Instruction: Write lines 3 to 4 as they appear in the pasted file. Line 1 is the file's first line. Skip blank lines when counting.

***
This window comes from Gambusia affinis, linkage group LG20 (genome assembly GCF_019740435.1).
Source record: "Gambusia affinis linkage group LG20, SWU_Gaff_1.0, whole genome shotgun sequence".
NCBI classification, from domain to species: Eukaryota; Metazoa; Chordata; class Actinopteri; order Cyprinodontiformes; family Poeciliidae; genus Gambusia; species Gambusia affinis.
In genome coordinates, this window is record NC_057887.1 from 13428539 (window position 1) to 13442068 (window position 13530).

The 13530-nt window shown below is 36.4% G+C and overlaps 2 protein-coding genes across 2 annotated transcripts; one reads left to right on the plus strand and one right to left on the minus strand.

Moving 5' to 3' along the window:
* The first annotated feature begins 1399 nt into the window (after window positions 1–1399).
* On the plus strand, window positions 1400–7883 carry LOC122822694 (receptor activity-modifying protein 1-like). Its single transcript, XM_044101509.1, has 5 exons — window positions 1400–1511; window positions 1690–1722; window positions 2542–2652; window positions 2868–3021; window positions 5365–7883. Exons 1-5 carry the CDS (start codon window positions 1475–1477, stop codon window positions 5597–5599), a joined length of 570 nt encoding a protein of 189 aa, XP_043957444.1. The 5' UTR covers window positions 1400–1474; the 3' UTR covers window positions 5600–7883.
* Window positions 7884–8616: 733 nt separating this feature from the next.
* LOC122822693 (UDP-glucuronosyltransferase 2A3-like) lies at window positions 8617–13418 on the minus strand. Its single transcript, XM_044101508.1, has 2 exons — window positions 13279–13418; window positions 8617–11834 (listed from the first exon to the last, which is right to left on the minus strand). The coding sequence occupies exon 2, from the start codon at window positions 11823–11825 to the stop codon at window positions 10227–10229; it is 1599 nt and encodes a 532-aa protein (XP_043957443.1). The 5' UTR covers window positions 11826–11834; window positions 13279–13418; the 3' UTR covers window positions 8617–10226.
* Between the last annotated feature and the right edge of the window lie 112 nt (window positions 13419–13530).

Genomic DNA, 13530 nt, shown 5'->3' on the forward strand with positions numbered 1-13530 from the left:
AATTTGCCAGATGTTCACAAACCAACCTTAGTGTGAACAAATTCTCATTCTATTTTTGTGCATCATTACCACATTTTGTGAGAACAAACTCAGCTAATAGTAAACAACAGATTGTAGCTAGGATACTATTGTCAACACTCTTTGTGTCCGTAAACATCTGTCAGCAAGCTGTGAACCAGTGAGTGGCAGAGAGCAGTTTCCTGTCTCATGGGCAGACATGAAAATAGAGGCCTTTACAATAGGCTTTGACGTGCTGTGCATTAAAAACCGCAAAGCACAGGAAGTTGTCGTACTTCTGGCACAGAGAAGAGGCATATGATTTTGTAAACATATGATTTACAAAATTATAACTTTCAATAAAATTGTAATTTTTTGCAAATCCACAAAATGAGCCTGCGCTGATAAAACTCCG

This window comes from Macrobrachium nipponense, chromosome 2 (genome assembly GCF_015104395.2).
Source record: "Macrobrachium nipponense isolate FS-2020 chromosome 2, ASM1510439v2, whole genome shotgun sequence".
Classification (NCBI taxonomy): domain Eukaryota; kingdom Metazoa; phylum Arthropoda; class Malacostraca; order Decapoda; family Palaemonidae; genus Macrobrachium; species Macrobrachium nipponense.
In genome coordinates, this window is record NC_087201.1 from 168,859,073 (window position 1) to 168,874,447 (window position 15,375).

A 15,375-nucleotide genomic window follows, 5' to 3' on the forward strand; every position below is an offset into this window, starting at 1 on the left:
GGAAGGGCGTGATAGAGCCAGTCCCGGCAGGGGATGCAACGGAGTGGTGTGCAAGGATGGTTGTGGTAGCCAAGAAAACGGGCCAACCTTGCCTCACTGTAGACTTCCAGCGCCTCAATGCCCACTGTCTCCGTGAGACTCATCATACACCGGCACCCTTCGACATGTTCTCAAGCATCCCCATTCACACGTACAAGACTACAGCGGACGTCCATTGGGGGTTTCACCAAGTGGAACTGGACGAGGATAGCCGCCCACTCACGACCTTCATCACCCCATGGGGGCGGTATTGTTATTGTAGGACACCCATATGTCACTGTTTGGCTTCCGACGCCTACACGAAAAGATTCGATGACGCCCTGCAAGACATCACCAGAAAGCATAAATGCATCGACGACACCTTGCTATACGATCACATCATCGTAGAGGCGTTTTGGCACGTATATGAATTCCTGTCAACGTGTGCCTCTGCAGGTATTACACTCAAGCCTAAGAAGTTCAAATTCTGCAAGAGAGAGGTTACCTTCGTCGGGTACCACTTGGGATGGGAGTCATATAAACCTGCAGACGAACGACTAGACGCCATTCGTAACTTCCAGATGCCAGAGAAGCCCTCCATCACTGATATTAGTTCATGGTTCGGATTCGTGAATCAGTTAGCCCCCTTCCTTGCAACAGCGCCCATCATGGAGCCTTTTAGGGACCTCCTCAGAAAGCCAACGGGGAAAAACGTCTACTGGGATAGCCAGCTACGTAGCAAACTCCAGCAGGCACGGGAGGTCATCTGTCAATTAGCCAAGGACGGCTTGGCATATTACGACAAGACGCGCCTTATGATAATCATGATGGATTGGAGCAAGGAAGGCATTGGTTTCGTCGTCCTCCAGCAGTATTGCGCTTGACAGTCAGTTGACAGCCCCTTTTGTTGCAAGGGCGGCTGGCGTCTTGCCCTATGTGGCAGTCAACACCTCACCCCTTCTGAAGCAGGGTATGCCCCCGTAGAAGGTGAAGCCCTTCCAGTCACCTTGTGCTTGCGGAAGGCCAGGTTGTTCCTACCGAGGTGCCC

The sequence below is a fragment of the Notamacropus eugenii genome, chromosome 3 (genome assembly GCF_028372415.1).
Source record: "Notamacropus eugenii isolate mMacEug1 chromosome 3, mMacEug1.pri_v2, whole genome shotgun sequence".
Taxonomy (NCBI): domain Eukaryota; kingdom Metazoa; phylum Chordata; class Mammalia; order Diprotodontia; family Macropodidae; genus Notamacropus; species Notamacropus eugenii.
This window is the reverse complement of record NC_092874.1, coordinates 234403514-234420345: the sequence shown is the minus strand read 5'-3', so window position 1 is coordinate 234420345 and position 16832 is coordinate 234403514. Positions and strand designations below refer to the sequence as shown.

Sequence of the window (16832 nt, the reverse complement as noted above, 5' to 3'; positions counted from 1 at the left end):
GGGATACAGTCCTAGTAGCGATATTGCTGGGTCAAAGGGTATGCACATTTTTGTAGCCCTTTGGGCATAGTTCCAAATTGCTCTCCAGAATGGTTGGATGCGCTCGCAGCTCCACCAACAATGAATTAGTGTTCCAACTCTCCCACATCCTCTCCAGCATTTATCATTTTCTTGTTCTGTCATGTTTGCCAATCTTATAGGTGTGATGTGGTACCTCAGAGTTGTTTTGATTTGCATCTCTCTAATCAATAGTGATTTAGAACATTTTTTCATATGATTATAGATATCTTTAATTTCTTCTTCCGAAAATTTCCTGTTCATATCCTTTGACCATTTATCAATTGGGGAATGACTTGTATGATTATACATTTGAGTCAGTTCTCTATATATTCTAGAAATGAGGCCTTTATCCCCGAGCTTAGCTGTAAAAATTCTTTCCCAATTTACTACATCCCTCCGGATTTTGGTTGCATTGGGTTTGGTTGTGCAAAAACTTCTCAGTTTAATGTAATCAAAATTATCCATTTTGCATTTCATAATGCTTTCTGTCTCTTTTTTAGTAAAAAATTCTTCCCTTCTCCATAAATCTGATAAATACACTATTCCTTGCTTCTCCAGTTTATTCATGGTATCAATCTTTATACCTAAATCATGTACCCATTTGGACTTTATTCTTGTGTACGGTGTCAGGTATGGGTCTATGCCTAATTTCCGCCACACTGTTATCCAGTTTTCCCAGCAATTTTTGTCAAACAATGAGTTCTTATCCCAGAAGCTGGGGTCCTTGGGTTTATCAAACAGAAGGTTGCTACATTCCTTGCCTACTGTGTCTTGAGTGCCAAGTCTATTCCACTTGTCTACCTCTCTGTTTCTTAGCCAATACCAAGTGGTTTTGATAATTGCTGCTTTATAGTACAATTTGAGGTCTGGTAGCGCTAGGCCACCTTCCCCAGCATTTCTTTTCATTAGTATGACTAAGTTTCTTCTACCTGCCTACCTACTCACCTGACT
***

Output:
NCBI classification, from domain to species: Eukaryota; Metazoa; Chordata; class Actinopteri; order Cyprinodontiformes; family Poeciliidae; genus Gambusia; species Gambusia affinis.
In genome coordinates, this window is record NC_057887.1 from 13428539 (window position 1) to 13442068 (window position 13530).